Bradford City of Film director David Wilson looks at the value of film festivals worldwide and in Bradford

FILM festivals? Why bother?

The city of Toronto has over 75 film festivals per year! Every genre of film, and almost every community is celebrated by film and /or through film. This is a city that is serious about film and more importantly, understands the power of film to help foster better understanding, tolerance and ultimately empower the city’s diverse communities.

By far the most popular and high profile festival, the Toronto International Film Festival (TIFF) takes place every September. TIFF brings a buzz to the city as well as nearly 300 films. It's the last stop on the festival calendar for many filmmakers, which makes TIFF the first stop for Oscar predictions.

There is something for everyone over a 12-month period. From the Lesbian & Gay Film Festival to the Jewish Film Festival, the Cinefranco is all about French language cinema, as the name would suggest. Then there’s the Reel Asian Film Festival; coming up to it's 17th year, it is Canada's largest Asian film festival and its programming is as diverse as the continent which it covers. Hot Docs is North America's largest documentary festival, and has been providing Torontonians with some of the best documentaries from around the world for 20 years, and Toronto After Dark is the city’s pre-eminent cult, sci-fi, and horror film festival.

If done right, a good film festival should be a true celebration of creativity – it should inspire the people of that city and help to profile the cultures and communities, bringing people together to experience things that they might not otherwise experience. It should reward talent and encourage more people to explore the world and other people’s lives. It should educate and entertain.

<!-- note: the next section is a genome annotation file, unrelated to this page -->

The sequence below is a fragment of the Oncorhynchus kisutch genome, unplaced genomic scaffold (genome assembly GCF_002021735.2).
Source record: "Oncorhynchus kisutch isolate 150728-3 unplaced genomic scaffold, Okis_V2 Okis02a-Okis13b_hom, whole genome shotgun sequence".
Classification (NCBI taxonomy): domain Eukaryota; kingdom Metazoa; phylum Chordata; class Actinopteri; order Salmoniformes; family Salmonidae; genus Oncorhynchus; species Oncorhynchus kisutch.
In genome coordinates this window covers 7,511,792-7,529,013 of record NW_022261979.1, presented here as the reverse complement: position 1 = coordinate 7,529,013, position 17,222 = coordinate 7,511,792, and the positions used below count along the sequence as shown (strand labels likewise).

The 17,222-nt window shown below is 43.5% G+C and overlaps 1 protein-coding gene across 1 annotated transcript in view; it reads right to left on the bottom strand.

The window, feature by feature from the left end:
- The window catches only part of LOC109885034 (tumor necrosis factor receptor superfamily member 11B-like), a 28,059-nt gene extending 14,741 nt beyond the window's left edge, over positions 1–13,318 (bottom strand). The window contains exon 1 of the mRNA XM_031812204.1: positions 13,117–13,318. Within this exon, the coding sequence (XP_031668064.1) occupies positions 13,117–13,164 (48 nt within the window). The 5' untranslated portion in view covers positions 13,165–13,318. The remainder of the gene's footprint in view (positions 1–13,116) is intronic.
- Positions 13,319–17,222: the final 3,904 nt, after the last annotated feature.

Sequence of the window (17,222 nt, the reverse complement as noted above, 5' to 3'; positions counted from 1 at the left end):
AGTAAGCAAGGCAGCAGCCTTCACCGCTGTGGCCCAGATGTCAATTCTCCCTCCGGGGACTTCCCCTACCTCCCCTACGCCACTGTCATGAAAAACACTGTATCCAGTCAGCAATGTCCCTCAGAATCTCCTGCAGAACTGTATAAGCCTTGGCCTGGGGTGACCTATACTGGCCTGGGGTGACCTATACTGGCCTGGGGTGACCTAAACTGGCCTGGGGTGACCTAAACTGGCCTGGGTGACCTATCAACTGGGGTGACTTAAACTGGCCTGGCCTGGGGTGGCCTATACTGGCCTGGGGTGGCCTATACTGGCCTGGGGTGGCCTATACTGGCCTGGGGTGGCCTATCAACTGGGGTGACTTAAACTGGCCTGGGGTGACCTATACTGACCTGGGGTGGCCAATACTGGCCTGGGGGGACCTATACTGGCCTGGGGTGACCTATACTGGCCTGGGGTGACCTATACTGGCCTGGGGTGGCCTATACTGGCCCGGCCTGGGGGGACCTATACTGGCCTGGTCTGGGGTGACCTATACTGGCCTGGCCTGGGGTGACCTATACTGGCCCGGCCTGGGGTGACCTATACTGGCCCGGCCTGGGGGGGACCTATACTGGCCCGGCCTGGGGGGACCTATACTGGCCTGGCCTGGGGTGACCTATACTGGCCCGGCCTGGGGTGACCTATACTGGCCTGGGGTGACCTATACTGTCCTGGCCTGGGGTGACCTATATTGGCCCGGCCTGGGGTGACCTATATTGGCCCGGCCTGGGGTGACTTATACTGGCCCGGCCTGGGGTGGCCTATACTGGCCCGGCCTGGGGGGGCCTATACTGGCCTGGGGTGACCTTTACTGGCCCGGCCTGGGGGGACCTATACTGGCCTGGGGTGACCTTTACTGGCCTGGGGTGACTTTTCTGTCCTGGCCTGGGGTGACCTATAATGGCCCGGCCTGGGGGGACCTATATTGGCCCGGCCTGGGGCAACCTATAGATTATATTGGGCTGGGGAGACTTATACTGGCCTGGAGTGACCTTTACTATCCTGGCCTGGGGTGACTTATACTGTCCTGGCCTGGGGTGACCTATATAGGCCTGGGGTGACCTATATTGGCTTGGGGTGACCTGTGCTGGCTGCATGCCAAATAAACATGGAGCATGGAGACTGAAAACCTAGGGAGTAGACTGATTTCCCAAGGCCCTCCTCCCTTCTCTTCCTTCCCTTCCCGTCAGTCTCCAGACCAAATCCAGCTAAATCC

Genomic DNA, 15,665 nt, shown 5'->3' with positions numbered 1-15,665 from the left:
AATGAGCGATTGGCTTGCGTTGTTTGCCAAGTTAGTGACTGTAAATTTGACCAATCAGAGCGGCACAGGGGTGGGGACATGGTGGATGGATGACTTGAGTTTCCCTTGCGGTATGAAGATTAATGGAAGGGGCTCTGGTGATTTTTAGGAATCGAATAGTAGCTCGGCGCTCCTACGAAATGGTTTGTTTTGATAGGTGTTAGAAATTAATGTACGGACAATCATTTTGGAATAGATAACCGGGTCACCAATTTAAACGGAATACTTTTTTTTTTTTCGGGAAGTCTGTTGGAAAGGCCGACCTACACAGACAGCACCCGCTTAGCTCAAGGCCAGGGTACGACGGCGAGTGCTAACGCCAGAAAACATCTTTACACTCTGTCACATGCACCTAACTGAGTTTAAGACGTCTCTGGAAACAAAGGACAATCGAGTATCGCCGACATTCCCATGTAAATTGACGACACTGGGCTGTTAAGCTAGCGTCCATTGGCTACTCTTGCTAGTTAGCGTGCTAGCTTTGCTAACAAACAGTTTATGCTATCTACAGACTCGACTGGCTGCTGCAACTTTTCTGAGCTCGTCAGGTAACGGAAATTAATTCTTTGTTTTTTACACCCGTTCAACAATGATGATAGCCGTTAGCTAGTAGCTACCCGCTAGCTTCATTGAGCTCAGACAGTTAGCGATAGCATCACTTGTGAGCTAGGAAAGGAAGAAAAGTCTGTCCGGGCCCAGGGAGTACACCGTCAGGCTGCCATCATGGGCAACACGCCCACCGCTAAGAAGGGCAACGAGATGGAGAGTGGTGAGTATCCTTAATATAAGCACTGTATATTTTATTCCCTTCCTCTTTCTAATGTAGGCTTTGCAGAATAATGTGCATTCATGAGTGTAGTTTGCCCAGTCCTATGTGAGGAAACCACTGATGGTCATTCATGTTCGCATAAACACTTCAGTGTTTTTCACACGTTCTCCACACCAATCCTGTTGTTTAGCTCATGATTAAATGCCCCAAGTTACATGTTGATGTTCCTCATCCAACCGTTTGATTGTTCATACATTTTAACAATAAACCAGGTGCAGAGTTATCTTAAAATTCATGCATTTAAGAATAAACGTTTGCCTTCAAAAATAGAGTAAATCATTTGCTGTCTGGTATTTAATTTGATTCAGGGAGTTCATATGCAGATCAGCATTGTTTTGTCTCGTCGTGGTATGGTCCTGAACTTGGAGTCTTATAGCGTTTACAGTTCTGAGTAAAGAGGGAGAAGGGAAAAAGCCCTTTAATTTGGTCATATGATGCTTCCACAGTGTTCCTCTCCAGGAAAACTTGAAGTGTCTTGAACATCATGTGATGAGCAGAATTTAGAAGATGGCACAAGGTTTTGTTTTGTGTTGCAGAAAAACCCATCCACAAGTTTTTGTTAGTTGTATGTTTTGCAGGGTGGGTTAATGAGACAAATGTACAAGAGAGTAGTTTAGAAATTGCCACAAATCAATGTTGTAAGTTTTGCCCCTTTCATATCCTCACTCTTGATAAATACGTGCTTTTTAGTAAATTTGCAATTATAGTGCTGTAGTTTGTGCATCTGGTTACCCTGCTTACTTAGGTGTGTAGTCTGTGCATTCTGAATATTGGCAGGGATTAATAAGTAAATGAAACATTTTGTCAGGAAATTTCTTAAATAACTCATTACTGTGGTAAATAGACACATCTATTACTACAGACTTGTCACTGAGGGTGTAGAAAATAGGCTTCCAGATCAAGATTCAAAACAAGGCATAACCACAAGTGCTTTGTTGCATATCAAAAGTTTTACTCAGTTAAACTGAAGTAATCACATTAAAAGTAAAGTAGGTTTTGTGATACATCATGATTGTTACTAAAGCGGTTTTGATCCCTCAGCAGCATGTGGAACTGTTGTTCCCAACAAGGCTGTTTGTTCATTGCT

Since its inception in 1995, the Bradford International Film Festival (BIFF) developed a formidable reputation by offering a rich, varied programme, from premières, shorts and retrospectives, to competitions, masterclasses and family activities. Expanding beyond its base at the National Media Museum into satellite venues across the district, BIFF's eclectic programme featured the best in film from Europe, the Middle East, the Far East, North America and Africa. The museums decision not to host the an international film festival in this way in the future should not mean the end of film festivals in Bradford.

Bradford is the world’s first UNESCO City of Film for good reason. Some of the early pioneers of cinema and cinema technology came from Bradford it has been used as a backdrop for hundreds of film and TV productions for the past 100 years. We are part of a growing international network of creative cities who use culture and creativity to promote sustainable development. Celebrating our lives on and through film is a very natural thing to do and if anything, I believe we need to do more of this not less.

We do have film festivals in the district and it is the ambition of Bradford UNESCO City of Film to build on these.

Ilkley Film Festival has just completed a successful third year and continues develop a comprehensive schedule

• The Drunken Film Festival is a new festival developed by some of the independent bars in the city centre to screen independent films in some great locations and venues in July

• The Bradford Family Film Festival will run throughout August with free events including blockbuster movies every Wednesday on Bradford Big Screen in City Park. Accompanying screenings will take place at Cliffe Castle and Bradford Industrial Museum, Bradford Playhouse and the Mechanics Institute at Eccleshill. There will also be supporting film related events at Bradford City Library.

• Wide Screen Weekend - the National Media Museum will continue to build on the success of Wide Screen Weekend and Small World's Film Festival, now in its second year.

We want to encourage more people to get involved in helping to organise and support these events and we want to encourage more volunteers and communities in Bradford to engage with developing ideas on how we celebrate as a city through and with film.